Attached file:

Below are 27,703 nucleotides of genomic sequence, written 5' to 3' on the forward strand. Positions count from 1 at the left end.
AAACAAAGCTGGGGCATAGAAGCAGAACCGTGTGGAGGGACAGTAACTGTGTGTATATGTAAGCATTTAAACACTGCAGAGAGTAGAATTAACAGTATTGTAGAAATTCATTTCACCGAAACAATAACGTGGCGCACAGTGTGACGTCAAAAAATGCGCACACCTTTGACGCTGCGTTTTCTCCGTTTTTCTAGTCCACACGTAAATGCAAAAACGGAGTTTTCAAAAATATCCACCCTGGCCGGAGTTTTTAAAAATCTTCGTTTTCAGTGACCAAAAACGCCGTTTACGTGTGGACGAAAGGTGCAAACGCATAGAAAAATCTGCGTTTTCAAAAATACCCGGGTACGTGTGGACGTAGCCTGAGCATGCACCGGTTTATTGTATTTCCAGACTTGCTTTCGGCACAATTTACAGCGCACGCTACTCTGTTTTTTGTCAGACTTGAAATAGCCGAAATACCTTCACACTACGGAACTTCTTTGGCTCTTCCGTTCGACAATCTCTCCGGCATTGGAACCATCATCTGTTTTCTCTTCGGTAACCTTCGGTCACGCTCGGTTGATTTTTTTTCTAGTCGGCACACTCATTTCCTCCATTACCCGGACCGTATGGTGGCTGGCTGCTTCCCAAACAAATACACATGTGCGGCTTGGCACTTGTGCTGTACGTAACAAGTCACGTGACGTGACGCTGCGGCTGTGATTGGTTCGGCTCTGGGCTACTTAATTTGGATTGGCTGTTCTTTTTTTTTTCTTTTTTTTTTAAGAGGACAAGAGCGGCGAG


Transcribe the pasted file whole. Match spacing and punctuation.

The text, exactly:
Below are 27,703 nucleotides of genomic sequence, written 5' to 3' on the forward strand. Positions count from 1 at the left end.
AAACAAAGCTGGGGCATAGAAGCAGAACCGTGTGGAGGGACAGTAACTGTGTGTATATGTAAGCATTTAAACACTGCAGAGAGTAGAATTAACAGTATTGTAGAAATTCATTTCACCGAAACAATAACGTGGCGCACAGTGTGACGTCAAAAAATGCGCACACCTTTGACGCTGCGTTTTCTCCGTTTTTCTAGTCCACACGTAAATGCAAAAACGGAGTTTTCAAAAATATCCACCCTGGCCGGAGTTTTTAAAAATCTTCGTTTTCAGTGACCAAAAACGCCGTTTACGTGTGGACGAAAGGTGCAAACGCATAGAAAAATCTGCGTTTTCAAAAATACCCGGGTACGTGTGGACGTAGCCTGAGCATGCACCGGTTTATTGTATTTCCAGACTTGCTTTCGGCACAATTTACAGCGCACGCTACTCTGTTTTTTGTCAGACTTGAAATAGCCGAAATACCTTCACACTACGGAACTTCTTTGGCTCTTCCGTTCGACAATCTCTCCGGCATTGGAACCATCATCTGTTTTCTCTTCGGTAACCTTCGGTCACGCTCGGTTGATTTTTTTTCTAGTCGGCACACTCATTTCCTCCATTACCCGGACCGTATGGTGGCTGGCTGCTTCCCAAACAAATACACATGTGCGGCTTGGCACTTGTGCTGTACGTAACAAGTCACGTGACGTGACGCTGCGGCTGTGATTGGTTCGGCTCTGGGCTACTTAATTTGGATTGGCTGTTCTTTTTTTTTTCTTTTTTTTTTAAGAGGACAAGAGCGGCGAG